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Thomas Kessner has written a masterful account of Charles Lindbergh with his involvement in the rise of American aviation.. As much as I am an aviation enthusiast, I realized how little I knew about one of Americas most influential aviators.
The subtitle of the book is "Charles Lindbergh and the Rise of American Aviation", is truly the theme of the book. Kessner does a great job of telling that story. He covers Lindbergh in his early days. He writes about the complex relationship with his mother and father and how their divorce affected Charles in his youth. The author devotes a significant amount of time on the relationship between Lindbergh and his mother, which is very revealing in how it shaped his personality.
Kessner's coverage of the story regarding the transatlantic competition and Lindbergh's eventual triumph is told really well. This part of the story does not drag on, he really makes it all come to life!
Kessner devotes a large part of the text to Linbergh's effect on the rise of American aviation. This is truly the underlying theme. He spends many pages of the book discussing his courtship with Ann Morrow, their marriage, and her involvement with him and his career as a pilot, and Ann's eventual certification as a pilot too.
What I found a bit odd was that Kessner writes the final chapter of the book on the kidnapping and murder of Charles Lindbergh Jr. (their first child). It is followed by the Epilogue that merely mentions the rocky relationship with the Roosevelt administration, when that was such a large part of his persona with the general public, which prior to that, adored him as a great hero. This part of his life and acceptance of Nazi fascism, turned many fans of Lindbergh into many that were loathe of him due to his political stance leading up to World War II. Just a mere mention of his time spent in the Pacific theater during the war is recorded in this book.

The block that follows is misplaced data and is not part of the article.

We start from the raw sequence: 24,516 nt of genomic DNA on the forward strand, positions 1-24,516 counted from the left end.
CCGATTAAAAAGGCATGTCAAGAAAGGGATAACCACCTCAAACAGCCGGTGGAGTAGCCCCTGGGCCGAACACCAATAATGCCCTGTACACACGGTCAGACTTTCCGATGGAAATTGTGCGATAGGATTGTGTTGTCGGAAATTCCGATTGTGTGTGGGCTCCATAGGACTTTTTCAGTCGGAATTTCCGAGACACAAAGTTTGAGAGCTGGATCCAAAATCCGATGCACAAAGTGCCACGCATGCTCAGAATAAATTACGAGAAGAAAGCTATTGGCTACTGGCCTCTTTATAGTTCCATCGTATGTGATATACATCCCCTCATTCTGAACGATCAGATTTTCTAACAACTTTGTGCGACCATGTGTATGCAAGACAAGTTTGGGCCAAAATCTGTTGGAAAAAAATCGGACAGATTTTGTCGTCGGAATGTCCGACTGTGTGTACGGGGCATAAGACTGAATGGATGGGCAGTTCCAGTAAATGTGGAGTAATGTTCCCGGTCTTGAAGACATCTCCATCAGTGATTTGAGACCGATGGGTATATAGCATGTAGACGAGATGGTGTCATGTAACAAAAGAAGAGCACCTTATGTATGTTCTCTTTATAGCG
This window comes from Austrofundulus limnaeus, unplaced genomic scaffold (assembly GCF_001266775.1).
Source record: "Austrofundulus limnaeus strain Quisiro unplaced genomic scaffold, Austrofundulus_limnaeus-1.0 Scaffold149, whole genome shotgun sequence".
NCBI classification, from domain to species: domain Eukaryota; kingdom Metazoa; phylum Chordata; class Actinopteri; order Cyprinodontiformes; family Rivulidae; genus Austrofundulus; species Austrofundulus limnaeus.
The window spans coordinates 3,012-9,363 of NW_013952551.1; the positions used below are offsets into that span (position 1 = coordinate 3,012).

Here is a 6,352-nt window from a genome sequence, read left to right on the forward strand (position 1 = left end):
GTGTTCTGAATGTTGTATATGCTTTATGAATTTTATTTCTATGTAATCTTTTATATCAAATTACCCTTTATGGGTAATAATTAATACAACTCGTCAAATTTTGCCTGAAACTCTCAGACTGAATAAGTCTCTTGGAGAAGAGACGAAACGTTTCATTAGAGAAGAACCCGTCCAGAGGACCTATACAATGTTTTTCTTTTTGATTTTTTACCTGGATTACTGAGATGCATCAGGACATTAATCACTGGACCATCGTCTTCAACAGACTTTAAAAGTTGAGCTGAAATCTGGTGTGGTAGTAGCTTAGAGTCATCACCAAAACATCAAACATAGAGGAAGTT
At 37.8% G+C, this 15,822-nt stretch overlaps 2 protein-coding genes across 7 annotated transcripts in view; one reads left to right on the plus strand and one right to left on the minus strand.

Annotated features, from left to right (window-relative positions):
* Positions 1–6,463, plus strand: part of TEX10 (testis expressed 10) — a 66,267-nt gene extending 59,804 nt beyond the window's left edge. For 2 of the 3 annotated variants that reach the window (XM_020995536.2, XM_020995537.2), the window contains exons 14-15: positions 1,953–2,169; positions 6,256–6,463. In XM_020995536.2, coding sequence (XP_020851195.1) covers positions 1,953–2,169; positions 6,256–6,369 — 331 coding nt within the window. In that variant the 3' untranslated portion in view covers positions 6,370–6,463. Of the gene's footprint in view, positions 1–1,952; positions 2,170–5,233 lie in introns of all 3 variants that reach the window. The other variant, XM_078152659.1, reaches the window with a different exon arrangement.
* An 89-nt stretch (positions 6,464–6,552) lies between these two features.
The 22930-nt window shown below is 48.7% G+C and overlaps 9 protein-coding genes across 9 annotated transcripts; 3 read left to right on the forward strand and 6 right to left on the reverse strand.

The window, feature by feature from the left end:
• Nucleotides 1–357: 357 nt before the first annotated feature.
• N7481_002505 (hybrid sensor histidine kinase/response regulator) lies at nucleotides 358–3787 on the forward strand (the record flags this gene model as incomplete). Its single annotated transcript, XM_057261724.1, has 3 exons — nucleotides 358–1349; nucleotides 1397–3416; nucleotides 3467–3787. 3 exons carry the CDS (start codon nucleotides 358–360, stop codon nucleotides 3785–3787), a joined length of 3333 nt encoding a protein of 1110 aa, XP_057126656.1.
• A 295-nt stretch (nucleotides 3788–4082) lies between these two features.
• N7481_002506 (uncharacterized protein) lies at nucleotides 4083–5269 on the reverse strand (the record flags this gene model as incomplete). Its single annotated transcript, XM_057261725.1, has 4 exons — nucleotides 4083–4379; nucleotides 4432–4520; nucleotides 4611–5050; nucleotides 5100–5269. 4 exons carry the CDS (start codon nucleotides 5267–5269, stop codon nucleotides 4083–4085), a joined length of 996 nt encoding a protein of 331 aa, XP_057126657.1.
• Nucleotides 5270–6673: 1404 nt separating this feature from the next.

However, Kessner names his Epilogue: "The End of Heroes", for a good reason. He exposes the many flaws of this great figure, telling history at face value. There are plenty of shocks and surprises revealed about Lindbergh in his later years, which I will leave to the reader/listener.
In short, it was a very good read. I was totally captivated by the story. I found that there is so much to learn on any subject. I read 58 books this year, so far. This is definitely in the top 10!
What could have made this a 4 or 5-star listening experience for you?
Having someone read the book that actually knows how to read.
Has The Flight of the Century: Charles Lindbergh and the Rise of American Aviation turned you off from other books in this genre?
Its the second book with a sorry person reading the contents so if they continue to be like this then yes.
Who would you have cast as narrator instead of Bob McGraw?
A 4 year old? He is so bad I don't know what to say.
What reaction did this book spark in you? Anger, sadness, disappointment?
Anger over the patchwork of recordings and in a hurry reading. Very irritating.
Any additional comments?
This book seems like he was distracted and left of entire paragraphs at points where it was required to come back in and record them over with a completely different tempo and sound quality. It is driving me crazy. I'd like to get my money back.